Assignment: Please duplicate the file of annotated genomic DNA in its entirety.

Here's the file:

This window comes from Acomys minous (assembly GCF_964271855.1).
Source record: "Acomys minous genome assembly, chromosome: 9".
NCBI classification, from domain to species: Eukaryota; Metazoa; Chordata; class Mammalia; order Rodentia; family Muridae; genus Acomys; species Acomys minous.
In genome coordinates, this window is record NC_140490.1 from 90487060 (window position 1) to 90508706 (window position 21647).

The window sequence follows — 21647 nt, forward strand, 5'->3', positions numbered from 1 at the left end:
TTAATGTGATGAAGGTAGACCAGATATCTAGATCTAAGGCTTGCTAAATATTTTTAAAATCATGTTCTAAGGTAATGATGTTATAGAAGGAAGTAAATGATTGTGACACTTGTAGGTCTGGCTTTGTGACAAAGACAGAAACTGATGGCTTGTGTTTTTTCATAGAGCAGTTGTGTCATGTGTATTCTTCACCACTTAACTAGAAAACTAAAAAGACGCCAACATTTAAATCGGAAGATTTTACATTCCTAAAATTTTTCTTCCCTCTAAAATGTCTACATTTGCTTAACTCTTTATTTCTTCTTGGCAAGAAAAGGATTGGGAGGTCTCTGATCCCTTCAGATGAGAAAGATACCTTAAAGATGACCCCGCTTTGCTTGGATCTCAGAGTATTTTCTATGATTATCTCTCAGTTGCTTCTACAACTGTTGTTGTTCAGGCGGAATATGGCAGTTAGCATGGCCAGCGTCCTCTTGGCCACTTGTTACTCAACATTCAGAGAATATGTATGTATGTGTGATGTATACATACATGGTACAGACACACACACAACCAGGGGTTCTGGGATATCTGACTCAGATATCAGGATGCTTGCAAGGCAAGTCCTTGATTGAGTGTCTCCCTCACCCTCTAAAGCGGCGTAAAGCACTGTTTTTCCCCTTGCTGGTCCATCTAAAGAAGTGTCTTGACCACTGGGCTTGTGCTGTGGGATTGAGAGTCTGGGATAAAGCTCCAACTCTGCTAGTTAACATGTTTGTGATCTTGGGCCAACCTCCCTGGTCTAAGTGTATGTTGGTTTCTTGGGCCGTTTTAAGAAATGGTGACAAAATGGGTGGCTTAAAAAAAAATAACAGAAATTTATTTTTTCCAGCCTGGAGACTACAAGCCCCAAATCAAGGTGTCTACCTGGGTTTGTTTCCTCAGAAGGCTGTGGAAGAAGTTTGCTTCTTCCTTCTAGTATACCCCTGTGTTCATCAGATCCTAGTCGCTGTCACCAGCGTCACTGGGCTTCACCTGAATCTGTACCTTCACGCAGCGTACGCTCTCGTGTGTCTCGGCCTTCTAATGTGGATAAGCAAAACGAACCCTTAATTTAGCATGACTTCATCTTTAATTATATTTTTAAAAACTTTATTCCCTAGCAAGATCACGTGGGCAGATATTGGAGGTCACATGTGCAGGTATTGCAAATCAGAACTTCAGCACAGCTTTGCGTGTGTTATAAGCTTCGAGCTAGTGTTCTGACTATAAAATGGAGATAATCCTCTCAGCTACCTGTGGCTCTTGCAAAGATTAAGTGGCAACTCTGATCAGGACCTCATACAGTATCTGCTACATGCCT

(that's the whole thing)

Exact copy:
This window comes from Acomys minous (assembly GCF_964271855.1).
Source record: "Acomys minous genome assembly, chromosome: 9".
NCBI classification, from domain to species: Eukaryota; Metazoa; Chordata; class Mammalia; order Rodentia; family Muridae; genus Acomys; species Acomys minous.
In genome coordinates, this window is record NC_140490.1 from 90487060 (window position 1) to 90508706 (window position 21647).

The window sequence follows — 21647 nt, forward strand, 5'->3', positions numbered from 1 at the left end:
TTAATGTGATGAAGGTAGACCAGATATCTAGATCTAAGGCTTGCTAAATATTTTTAAAATCATGTTCTAAGGTAATGATGTTATAGAAGGAAGTAAATGATTGTGACACTTGTAGGTCTGGCTTTGTGACAAAGACAGAAACTGATGGCTTGTGTTTTTTCATAGAGCAGTTGTGTCATGTGTATTCTTCACCACTTAACTAGAAAACTAAAAAGACGCCAACATTTAAATCGGAAGATTTTACATTCCTAAAATTTTTCTTCCCTCTAAAATGTCTACATTTGCTTAACTCTTTATTTCTTCTTGGCAAGAAAAGGATTGGGAGGTCTCTGATCCCTTCAGATGAGAAAGATACCTTAAAGATGACCCCGCTTTGCTTGGATCTCAGAGTATTTTCTATGATTATCTCTCAGTTGCTTCTACAACTGTTGTTGTTCAGGCGGAATATGGCAGTTAGCATGGCCAGCGTCCTCTTGGCCACTTGTTACTCAACATTCAGAGAATATGTATGTATGTGTGATGTATACATACATGGTACAGACACACACACAACCAGGGGTTCTGGGATATCTGACTCAGATATCAGGATGCTTGCAAGGCAAGTCCTTGATTGAGTGTCTCCCTCACCCTCTAAAGCGGCGTAAAGCACTGTTTTTCCCCTTGCTGGTCCATCTAAAGAAGTGTCTTGACCACTGGGCTTGTGCTGTGGGATTGAGAGTCTGGGATAAAGCTCCAACTCTGCTAGTTAACATGTTTGTGATCTTGGGCCAACCTCCCTGGTCTAAGTGTATGTTGGTTTCTTGGGCCGTTTTAAGAAATGGTGACAAAATGGGTGGCTTAAAAAAAAATAACAGAAATTTATTTTTTCCAGCCTGGAGACTACAAGCCCCAAATCAAGGTGTCTACCTGGGTTTGTTTCCTCAGAAGGCTGTGGAAGAAGTTTGCTTCTTCCTTCTAGTATACCCCTGTGTTCATCAGATCCTAGTCGCTGTCACCAGCGTCACTGGGCTTCACCTGAATCTGTACCTTCACGCAGCGTACGCTCTCGTGTGTCTCGGCCTTCTAATGTGGATAAGCAAAACGAACCCTTAATTTAGCATGACTTCATCTTTAATTATATTTTTAAAAACTTTATTCCCTAGCAAGATCACGTGGGCAGATATTGGAGGTCACATGTGCAGGTATTGCAAATCAGAACTTCAGCACAGCTTTGCGTGTGTTATAAGCTTCGAGCTAGTGTTCTGACTATAAAATGGAGATAATCCTCTCAGCTACCTGTGGCTCTTGCAAAGATTAAGTGGCAACTCTGATCAGGACCTCATACAGTATCTGCTACATGCCT